Estee Lauder Dataset of 440M Records Exposed

The consumer goods beauty brand has been a household name for over 70 years, accumulating massive amounts of data reportedly at risk through digital commerce or online sales.


Estee Lauder Dataset of 440M Records Exposed

Alarice Rajagopal
Senior Editor
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Estee Lauder Dataset of 440M Records Exposed

For consumer goods companies, data privacy is of utmost importance as shoppers now have the technology readily available to realize what these organizations are doing with their personal information. It enables them to create a more custom experience that drives stronger brand loyalty through trust – much like in a long-term relationship. However, with great power comes great responsibility, and according to Editor for Cyber Security Hub Jeff Orr, “Even the best security teams can have glaring security vulnerabilities.”

While Orr comments that “it is unfortunate that Estee Lauder had this publicly exposed middleware database,” with over 70 years of being a household beauty products company, the implications for the amount of data to potentially become exposed is massive. In this case, 440,336,852 individual data pieces were exposed, according to researcher Jeremiah Fowler at Security Discovery.

To be more exact, a non-password protected cloud database containing hundreds of millions of customer records and internal logs for the cosmetic giant has been found exposed online, which can create a secondary path for malware through which applications and data can be compromised.

"The database appeared to be a content management system that contained everything from how the network is working to references to internal documents, sales matrix data, and more.," Fowler says, "as soon as I saw email addresses, I was able to validate these were real people and immediately contacted Estee Lauder."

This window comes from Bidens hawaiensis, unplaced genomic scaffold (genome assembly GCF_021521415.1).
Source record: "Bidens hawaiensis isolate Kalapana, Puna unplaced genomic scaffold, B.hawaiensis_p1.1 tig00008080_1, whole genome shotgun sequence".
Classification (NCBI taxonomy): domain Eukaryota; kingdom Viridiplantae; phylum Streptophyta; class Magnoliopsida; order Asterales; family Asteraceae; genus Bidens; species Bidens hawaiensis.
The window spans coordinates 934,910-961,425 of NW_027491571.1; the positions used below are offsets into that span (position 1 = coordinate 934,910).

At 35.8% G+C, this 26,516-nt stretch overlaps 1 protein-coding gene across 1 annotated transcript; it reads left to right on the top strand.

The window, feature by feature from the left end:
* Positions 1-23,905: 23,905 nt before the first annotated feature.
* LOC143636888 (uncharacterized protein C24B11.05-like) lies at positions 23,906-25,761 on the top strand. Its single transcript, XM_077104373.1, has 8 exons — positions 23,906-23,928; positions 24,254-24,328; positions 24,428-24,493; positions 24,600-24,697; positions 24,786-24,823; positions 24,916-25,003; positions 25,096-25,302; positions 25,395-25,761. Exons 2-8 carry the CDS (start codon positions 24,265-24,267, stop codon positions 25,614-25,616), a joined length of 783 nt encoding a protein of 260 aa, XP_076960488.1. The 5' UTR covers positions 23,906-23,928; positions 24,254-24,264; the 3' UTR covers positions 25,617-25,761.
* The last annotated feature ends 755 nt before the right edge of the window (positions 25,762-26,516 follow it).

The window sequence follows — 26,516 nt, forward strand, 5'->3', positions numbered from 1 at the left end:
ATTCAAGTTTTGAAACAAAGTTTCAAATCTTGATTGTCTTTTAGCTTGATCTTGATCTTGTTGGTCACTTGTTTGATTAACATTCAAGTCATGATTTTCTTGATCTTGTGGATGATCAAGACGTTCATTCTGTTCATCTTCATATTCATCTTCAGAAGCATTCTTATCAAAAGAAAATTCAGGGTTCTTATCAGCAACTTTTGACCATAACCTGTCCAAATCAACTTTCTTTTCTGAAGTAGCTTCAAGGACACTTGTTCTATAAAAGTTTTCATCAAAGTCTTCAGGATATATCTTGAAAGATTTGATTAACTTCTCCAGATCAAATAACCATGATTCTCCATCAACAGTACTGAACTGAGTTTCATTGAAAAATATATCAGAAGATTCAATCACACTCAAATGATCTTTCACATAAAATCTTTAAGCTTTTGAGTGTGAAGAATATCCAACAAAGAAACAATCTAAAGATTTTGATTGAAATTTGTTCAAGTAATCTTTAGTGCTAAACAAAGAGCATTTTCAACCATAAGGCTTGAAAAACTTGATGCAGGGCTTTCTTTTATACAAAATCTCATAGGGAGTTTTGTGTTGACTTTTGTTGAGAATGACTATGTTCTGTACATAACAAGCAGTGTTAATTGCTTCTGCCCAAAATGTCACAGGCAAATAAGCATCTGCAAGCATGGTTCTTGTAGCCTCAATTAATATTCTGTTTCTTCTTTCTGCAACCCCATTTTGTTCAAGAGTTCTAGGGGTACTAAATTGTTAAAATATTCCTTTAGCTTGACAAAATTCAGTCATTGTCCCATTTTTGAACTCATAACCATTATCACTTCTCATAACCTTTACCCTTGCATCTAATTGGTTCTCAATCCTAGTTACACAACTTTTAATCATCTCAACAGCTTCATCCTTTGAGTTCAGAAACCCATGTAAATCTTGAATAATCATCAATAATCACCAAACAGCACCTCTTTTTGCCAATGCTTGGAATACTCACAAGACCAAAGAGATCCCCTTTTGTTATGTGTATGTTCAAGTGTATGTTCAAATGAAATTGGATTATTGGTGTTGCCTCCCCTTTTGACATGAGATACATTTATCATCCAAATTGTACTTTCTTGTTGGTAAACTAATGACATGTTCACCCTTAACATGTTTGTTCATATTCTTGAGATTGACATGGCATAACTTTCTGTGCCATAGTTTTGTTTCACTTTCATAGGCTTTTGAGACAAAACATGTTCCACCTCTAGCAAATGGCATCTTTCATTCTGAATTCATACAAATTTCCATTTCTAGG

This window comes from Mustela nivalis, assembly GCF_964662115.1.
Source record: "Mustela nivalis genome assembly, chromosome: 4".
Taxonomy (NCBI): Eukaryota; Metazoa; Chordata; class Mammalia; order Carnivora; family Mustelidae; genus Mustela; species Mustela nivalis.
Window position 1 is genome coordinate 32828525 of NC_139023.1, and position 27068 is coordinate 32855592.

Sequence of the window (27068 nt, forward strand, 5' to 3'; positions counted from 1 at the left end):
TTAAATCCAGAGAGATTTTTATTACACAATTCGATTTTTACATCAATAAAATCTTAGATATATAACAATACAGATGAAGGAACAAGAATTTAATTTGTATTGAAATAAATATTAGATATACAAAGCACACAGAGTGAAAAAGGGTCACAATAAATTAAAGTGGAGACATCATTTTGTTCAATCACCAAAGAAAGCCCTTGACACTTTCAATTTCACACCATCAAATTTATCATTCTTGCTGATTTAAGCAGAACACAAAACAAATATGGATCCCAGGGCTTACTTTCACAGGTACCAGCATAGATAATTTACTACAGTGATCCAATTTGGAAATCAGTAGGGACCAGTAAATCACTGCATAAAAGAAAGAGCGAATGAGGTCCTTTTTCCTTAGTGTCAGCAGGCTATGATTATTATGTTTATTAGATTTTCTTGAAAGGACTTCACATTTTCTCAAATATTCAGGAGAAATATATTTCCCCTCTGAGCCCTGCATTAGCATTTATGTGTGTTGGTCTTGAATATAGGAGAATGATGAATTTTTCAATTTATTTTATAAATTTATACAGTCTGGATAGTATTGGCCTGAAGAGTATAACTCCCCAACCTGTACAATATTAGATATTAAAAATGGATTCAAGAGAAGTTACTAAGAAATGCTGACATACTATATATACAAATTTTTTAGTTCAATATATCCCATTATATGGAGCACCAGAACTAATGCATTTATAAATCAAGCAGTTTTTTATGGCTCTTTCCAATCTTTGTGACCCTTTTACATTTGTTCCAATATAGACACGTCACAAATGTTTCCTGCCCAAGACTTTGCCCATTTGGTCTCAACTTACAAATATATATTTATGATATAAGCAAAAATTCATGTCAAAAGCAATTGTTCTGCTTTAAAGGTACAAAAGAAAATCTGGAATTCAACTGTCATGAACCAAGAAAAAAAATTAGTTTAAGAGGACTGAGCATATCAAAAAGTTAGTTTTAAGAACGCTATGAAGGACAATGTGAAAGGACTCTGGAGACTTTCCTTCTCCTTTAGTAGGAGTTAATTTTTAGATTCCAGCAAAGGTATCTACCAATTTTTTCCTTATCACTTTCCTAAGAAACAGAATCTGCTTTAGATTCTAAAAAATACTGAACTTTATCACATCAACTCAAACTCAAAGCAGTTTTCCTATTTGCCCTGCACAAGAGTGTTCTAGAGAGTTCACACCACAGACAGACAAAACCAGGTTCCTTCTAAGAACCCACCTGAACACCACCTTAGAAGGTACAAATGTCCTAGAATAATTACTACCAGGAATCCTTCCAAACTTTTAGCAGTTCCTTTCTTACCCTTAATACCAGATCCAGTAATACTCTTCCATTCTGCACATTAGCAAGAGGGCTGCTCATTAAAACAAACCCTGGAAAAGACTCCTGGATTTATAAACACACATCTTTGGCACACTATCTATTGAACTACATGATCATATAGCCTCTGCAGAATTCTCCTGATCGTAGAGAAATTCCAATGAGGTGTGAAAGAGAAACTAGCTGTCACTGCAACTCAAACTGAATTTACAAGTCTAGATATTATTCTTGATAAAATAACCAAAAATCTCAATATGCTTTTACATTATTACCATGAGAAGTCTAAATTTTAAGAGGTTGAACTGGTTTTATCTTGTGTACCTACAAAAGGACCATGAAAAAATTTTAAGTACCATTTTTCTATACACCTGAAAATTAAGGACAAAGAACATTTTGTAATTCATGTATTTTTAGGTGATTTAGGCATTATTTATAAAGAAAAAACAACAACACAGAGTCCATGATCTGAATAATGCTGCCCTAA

However, he also notes that he can only speculate or assume that the email addresses were from digital commerce or online sales. As for the other data, most of it could be used as reconnaissance for a larger network attack, Fowler adds:

The logs for instance contained IP addresses, ports, pathways and storage information that could be used to map out the company’s internal LAN or WAN; and, middleware used by the company to connect different data-generating software packages was also detailed.

Middleware typically handles tasks like providing a consistent front-end for data management across different internal systems; application services; messaging; authentication; and API management.

The company issued the following statement:

“On 30 January, 2020, we were made aware that a limited number of non-consumer email addresses from an education platform were temporarily accessible via the internet. This education platform was not consumer facing, nor did it contain consumer data. We have found no evidence of unauthorized use of the temporarily accessible data. The Estee Lauder Companies takes data privacy and security very seriously. As soon as we became aware, we took immediate action to secure the data and notify appropriate parties.”

Jeff Orr, Editor-in-Chief, Cyber Security Hub

Consumer Goods Companies and Data Security

“Our research surveys with enterprise security leaders have found that the larger enterprise organizations do not necessarily have larger security budgets,” says Orr.

He advises that CPG brands and the supply chain need to look holistically at their security posture – everything from retail distribution to e-commerce and operations to third-party relationships – and annual compliance checklists will not be sufficient. “Continuous and on-going assessments of threats and vulnerabilities are the only path forward. And this doesn’t have to be done alone.”

“Security leaders need to participate in the broader security community. There’s an outdated belief that competitors don’t talk to each other. That’s not the case in cyber security. Every business faces the same threats and the same risks. This active gathering of threat intelligence and observing the experiences of others (and how they respond to an attack) is what sets the average security leader apart from the successful one,” says Orr.